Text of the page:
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complex
Sep 16, 2003



R-Type posted:

Do you know what would be awesome? A good, clear MS iSCSI Initatior MPIO configuration guide for setting up both HA and path aggregation. I'm embarrassed to admit that I don't understand how to clearly establish MPIO between multipule ports between A W2k8 box and a iSCSI SAN like Openfiler. It seems like MS will only want to use only one NIC regardless of how many are installed (in my case, the iSCSI lan is connected to a intel 1000 PL PCIe dual port NIC.

I assume you have installed the MPIO Multipathing Support for ISCSI thinger. http://technet.microsoft.com/en-us/library/cc725907.aspx

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complex
Sep 16, 2003



This is for the 50GB backup offer, I presume?

complex
Sep 16, 2003



What kind of performance hit will deduplication incur?

Say I have 26 servers, A through Z. They all have 72G drives now, but they use ~10GB on each of them, and assume that ~3GB of that is exactly the same base OS image.

Dedeuplication will obviously save us a lot of space. I've seen the NetApp demo videos and it sounds awesome. But people are now telling me that performance will suffer. Still others say that all your duped blocks will probably be sitting in cache or on SSD anyway, so performance actaully increases.

I can see both sides of it: if I am just reading the same block all the time (say, a shared object in Linux or a DLL in Windows), then if that block is deduped then I'll be winning. But lets say I modify that block, then the storage array will sort of have to pull that block out and now start keeping a second copy of it, and managing that slows the array down.

Thoughts?

complex
Sep 16, 2003



Hmm. We could not get out x4500 anywhere near wirespeed using iSCSI. Wondering now if the x4540 is that much better...

Any see my question on the last page on deduplication?

complex
Sep 16, 2003



Misogynist posted:

What iSCSI target stack were you using, out of curiosity?

Windows Server, not sure what version, 2003? I'm not a Windows guy.

complex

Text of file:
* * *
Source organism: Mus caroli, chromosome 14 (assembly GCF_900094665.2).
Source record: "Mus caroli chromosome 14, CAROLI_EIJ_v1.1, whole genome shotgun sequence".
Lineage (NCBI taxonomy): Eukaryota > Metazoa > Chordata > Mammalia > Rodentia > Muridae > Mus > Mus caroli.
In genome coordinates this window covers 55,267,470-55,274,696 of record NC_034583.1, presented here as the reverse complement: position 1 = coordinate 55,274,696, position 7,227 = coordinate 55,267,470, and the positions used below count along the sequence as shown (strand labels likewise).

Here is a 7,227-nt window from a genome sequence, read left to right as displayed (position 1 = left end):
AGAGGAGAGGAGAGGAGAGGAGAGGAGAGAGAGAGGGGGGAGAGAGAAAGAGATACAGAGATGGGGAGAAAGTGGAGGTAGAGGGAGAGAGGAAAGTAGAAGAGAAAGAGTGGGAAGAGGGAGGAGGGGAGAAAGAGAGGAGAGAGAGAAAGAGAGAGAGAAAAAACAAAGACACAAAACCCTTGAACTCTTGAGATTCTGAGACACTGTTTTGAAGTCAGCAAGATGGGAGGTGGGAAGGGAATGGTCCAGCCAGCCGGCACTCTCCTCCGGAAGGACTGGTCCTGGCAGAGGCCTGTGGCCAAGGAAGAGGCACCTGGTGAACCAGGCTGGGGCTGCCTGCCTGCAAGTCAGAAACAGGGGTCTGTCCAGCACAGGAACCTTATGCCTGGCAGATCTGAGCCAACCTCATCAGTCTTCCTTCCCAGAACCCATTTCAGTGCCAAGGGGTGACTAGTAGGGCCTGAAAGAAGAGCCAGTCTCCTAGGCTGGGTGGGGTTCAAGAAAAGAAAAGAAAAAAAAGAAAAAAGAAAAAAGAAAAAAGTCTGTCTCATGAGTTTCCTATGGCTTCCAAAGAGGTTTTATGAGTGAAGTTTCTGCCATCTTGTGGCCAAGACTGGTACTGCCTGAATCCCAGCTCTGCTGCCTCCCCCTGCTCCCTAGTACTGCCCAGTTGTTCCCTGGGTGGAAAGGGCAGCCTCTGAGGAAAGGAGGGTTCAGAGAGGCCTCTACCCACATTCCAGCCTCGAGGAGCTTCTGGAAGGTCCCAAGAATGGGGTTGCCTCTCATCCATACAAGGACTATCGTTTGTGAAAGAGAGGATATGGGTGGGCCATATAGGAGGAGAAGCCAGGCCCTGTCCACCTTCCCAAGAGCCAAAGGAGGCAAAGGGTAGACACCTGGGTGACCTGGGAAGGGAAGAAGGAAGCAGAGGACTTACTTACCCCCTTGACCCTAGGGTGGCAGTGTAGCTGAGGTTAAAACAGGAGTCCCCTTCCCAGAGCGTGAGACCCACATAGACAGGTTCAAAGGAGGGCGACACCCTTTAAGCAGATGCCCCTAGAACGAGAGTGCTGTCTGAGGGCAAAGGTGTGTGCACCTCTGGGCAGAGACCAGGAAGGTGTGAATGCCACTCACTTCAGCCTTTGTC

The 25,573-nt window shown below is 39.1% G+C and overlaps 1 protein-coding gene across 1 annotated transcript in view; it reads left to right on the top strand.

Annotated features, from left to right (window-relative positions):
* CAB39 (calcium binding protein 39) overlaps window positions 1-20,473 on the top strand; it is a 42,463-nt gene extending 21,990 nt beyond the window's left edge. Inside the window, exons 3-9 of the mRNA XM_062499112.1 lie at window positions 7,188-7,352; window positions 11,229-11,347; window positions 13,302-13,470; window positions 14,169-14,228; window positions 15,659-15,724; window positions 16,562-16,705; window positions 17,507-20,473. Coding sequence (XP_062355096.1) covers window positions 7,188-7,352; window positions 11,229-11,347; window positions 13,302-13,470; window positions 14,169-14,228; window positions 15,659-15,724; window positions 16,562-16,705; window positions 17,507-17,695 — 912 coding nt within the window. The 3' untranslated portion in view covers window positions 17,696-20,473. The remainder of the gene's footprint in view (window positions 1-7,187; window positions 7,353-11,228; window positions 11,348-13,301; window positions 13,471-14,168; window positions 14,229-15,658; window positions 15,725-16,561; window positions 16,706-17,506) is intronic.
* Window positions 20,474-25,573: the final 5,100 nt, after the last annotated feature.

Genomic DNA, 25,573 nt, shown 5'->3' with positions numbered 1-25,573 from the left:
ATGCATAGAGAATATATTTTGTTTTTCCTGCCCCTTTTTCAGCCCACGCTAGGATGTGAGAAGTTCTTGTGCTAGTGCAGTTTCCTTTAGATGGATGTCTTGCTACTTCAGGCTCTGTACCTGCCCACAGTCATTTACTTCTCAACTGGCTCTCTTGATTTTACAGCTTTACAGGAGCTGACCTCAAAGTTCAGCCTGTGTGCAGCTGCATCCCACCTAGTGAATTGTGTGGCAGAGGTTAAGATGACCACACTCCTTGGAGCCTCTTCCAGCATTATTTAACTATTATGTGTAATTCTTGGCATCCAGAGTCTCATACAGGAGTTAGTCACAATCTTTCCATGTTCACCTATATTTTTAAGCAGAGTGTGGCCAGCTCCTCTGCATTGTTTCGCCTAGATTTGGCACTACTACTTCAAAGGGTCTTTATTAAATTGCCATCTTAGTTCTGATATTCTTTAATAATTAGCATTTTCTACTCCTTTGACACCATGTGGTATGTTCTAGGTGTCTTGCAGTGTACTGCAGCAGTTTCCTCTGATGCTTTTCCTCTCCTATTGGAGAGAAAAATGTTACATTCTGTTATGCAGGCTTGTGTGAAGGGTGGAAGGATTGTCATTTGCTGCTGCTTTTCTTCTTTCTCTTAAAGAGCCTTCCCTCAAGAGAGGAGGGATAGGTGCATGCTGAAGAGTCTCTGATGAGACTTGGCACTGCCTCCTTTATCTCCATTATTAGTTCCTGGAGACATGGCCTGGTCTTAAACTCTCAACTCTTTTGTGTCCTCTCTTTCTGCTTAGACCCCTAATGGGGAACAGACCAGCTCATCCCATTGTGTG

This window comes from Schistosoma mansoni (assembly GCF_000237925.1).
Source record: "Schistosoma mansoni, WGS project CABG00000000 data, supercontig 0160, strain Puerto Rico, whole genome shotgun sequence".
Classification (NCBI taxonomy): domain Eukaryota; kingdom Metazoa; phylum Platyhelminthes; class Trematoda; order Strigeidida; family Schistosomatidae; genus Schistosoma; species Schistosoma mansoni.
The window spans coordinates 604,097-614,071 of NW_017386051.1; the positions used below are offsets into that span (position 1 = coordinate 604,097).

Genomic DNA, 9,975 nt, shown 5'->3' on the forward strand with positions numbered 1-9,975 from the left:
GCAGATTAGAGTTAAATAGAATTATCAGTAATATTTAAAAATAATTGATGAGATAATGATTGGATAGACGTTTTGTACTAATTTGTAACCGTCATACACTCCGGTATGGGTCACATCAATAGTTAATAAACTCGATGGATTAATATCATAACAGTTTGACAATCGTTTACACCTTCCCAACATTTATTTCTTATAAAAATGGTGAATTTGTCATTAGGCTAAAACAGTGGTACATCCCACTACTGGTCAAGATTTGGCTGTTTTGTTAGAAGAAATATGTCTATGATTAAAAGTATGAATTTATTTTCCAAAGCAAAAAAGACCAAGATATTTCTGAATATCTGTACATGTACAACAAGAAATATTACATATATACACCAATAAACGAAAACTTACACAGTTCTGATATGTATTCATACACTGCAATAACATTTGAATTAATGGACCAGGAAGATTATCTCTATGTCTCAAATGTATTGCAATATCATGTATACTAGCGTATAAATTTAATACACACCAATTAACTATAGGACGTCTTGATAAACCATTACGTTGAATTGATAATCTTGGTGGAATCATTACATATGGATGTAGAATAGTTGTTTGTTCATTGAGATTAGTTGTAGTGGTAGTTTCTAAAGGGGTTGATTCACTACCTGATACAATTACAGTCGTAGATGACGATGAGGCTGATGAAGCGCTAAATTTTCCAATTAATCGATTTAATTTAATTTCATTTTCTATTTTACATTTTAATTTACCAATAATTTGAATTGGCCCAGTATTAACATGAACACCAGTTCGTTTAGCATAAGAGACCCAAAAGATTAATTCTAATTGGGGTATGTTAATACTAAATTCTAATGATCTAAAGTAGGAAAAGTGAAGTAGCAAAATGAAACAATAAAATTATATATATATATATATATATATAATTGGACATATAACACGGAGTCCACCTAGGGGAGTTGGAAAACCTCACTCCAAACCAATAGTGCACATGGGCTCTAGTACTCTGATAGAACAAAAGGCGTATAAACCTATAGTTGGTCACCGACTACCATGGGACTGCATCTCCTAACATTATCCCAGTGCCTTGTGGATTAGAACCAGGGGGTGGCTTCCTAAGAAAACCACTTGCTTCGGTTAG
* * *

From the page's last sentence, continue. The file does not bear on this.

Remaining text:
Sep 16, 2003



Doh. Sorry. Target, not initiator.

Solaris 10 U4

complex
Sep 16, 2003



Misogynist posted:

You can also use an x4600 as an interface to a bunch of Thumpers (up to 6 at 48x1TB each). They tend not to advertise this functionality much. If you're going to do this, I recommend OpenSolaris/SXCE over Solaris 10 because of the substantial improvements in native ZFS kernel CIFS sharing.

You've got to post a link detailing the "x4600 as a master to multiple x4500s" setup. I've never heard of that.

complex
Sep 16, 2003



Anyone well versed with EMC Symmetrix arrays? We have only a single admin, and he isn't very good...

Whenever he presents a LUN (or multiple LUNs to the same machine) it comes along with a 1MB LUN. He says this is required for the EMC and we should just ignore it, but I'm not so sure.

pre:
c2t5006048AD5F04751d0: configured with capacity of 0.94MB
c3t5006048AD5F0475Ed0: configured with capacity of 0.94MB


AVAILABLE DISK SELECTIONS:
       0. c0t0d0 <LSILOGIC-LogicalVolume-3000 cyl 65533 alt 2 hd 16 sec 136>
          /pci@780/pci@0/pci@9/scsi@0/sd@0,0
       1. c2t5006048AD5F04751d0 <EMC-SYMMETRIX-5771 cyl 1 alt 2 hd 15 sec 128>
          /pci@7c0/pci@0/pci@9/SUNW,qlc@0/fp@0,0/ssd@w5006048ad5f04751,0
       2. c3t5006048AD5F0475Ed0 <EMC-SYMMETRIX-5771 cyl 1 alt 2 hd 15 sec 128>
          /pci@7c0/pci@0/pci@9/SUNW,qlc@0,1/fp@0,0/ssd@w5006048ad5f0475e,0
There are two here because we're using multiple paths.

What is this 1MB LUN, and do we need it? If not, what can I tell our SAN admin in order to stop this madness?

complex
Sep 16, 2003



A-ha, thanks. They seem to be "Gatekeeper LUNs", that provided the requisite Google juice. Now to convince the SAN guy that we don't need them.

As for the multipathing, yes, this was before i did stmsboot -e. It is a turn-up of a new box. Also, I trimmed the real disks, 4x500GB LUNs, from the output. After enabling multipathing:

pre:
bash-3.00# format
Searching for disks...done

c2t5006048AD5F04751d0: configured with capacity of 0.94MB
c3t5006048AD5F0475Ed0: configured with capacity of 0.94MB


AVAILABLE DISK SELECTIONS:
       0. c0t0d0 <LSILOGIC-LogicalVolume-3000 cyl 65533 alt 2 hd 16 sec 136>
          /pci@780/pci@0/pci@9/scsi@0/sd@0,0
       1. c2t5006048AD5F04751d0 <EMC-SYMMETRIX-5771 cyl 1 alt 2 hd 15 sec 128>
          /pci@7c0/pci@0/pci@9/SUNW,qlc@0/fp@0,0/ssd@w5006048ad5f04751,0
       2. c3t5006048AD5F0475Ed0 <EMC-SYMMETRIX-5771 cyl 1 alt 2 hd 15 sec 128>
          /pci@7c0/pci@0/pci@9/SUNW,qlc@0,1/fp@0,0/ssd@w5006048ad5f0475e,0
       3. c4t60060480000190300445533030383833d0 <EMC-SYMMETRIX-5771 cyl 65533 alt 2 hd 60 sec 272>
          /scsi_vhci/ssd@g60060480000190300445533030383833
       4. c4t60060480000190300445533030383635d0 <EMC-SYMMETRIX-5771 cyl 65533 alt 2 hd 60 sec 272>
          /scsi_vhci/ssd@g60060480000190300445533030383635
       5. c4t60060480000190300445533030383437d0 <EMC-SYMMETRIX-5771 cyl 65533 alt 2 hd 60 sec 272>
          /scsi_vhci/ssd@g60060480000190300445533030383437
       6. c4t60060480000190300445533030384131d0 <EMC-SYMMETRIX-5771 cyl 65533 alt 2 hd 60 sec 272>
          /scsi_vhci/ssd@g60060480000190300445533030384131

complex
Sep 16, 2003



I don't know if there is any harm in having them there. It's just annoying to sort through. I guess something bad could happen if we tried to write to one, or format it.

From the bit of reading I just did, it sounds like we want to not dedicate a gatekeeper device, so it will instead just use of the normal data LUNs for Symmetrix communication (which we of course will never do).